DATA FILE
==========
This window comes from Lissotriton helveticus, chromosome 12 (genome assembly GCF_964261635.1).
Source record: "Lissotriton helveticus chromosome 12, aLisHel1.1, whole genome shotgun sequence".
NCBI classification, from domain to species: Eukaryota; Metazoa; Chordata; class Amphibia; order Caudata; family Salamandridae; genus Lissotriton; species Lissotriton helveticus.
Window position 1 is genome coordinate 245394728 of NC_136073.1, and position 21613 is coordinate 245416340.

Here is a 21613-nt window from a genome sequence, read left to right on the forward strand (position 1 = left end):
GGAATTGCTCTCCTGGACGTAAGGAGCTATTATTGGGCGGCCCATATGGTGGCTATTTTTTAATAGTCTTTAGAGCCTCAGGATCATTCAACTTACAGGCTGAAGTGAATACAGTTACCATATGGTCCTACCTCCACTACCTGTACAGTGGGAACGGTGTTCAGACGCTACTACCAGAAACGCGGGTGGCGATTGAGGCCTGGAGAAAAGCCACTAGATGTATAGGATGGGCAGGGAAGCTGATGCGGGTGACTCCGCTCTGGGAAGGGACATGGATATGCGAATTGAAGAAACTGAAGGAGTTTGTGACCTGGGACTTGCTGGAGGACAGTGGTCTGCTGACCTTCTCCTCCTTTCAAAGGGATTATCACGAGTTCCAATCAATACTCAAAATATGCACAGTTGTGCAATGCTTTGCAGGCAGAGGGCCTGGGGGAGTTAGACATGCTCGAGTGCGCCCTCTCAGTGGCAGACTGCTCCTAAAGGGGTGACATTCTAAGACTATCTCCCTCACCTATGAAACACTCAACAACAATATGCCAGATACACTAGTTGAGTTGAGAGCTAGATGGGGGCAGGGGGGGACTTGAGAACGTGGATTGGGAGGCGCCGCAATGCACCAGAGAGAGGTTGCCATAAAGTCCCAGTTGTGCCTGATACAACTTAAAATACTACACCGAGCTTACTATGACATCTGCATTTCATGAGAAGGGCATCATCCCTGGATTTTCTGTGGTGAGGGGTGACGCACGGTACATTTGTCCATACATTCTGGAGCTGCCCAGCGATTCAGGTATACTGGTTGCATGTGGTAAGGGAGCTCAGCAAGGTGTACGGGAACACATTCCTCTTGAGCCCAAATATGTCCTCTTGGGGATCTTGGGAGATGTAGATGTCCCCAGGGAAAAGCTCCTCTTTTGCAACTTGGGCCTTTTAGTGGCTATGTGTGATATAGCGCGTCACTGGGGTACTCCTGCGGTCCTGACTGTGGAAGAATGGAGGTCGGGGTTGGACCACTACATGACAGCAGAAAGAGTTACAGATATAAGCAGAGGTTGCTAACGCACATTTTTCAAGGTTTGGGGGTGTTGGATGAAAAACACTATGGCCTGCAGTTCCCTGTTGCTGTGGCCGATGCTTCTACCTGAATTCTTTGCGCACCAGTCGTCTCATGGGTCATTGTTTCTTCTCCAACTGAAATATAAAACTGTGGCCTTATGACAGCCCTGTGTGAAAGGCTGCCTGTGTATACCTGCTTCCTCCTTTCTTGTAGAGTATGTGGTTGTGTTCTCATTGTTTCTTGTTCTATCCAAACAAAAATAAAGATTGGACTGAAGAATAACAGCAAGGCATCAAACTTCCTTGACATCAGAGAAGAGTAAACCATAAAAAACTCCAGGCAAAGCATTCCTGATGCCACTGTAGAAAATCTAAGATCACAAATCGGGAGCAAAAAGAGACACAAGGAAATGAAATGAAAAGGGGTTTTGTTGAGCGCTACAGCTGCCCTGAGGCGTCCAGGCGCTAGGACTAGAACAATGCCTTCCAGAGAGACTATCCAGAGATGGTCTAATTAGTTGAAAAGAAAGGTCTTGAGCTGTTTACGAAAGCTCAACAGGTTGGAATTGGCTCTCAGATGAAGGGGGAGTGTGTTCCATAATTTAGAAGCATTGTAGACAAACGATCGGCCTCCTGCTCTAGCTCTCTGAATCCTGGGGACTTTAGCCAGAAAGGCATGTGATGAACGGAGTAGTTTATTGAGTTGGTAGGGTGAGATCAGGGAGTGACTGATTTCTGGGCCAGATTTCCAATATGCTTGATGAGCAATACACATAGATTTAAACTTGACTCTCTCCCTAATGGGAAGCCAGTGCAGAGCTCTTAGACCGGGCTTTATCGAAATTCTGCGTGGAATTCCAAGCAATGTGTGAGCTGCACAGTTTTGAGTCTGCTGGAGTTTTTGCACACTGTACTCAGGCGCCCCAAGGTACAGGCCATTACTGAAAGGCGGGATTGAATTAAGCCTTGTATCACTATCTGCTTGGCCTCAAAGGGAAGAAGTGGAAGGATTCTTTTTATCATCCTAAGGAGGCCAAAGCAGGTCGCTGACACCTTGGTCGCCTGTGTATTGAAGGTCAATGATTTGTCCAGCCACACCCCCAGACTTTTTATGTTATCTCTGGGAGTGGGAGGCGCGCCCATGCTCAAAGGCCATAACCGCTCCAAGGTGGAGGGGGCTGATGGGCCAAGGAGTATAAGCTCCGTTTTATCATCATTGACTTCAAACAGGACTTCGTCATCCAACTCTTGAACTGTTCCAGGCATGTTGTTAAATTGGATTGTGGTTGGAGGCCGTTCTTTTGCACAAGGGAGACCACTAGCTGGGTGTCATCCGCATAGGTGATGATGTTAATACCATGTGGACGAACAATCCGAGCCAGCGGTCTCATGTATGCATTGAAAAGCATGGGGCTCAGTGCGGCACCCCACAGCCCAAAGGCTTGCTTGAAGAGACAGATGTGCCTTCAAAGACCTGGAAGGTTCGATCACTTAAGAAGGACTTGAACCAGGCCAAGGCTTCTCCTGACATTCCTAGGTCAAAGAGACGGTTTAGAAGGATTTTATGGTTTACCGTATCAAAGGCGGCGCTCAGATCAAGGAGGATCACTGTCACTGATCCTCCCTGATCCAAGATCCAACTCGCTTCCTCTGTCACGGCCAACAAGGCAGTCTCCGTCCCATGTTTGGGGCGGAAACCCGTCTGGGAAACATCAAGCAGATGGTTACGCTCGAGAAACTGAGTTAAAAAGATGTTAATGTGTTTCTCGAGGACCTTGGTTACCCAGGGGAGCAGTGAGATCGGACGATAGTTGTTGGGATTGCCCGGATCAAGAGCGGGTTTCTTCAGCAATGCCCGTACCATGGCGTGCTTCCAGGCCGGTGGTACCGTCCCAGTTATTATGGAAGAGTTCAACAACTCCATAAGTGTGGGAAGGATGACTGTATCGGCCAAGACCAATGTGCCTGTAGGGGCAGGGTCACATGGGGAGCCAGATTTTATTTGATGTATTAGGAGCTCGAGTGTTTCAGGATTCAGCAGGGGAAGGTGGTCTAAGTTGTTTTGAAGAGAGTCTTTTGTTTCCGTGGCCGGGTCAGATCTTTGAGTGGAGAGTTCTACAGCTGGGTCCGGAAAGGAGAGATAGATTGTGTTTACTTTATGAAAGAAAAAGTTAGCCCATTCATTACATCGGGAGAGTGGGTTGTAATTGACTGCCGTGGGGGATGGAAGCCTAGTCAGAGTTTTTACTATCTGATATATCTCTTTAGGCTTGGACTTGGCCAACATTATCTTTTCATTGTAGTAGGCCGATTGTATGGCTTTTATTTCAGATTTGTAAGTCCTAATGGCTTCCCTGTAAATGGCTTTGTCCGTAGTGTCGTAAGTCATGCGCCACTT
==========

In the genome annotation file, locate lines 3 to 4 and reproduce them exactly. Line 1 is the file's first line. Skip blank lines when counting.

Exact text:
NCBI classification, from domain to species: Eukaryota; Metazoa; Chordata; class Amphibia; order Caudata; family Salamandridae; genus Lissotriton; species Lissotriton helveticus.
Window position 1 is genome coordinate 245394728 of NC_136073.1, and position 21613 is coordinate 245416340.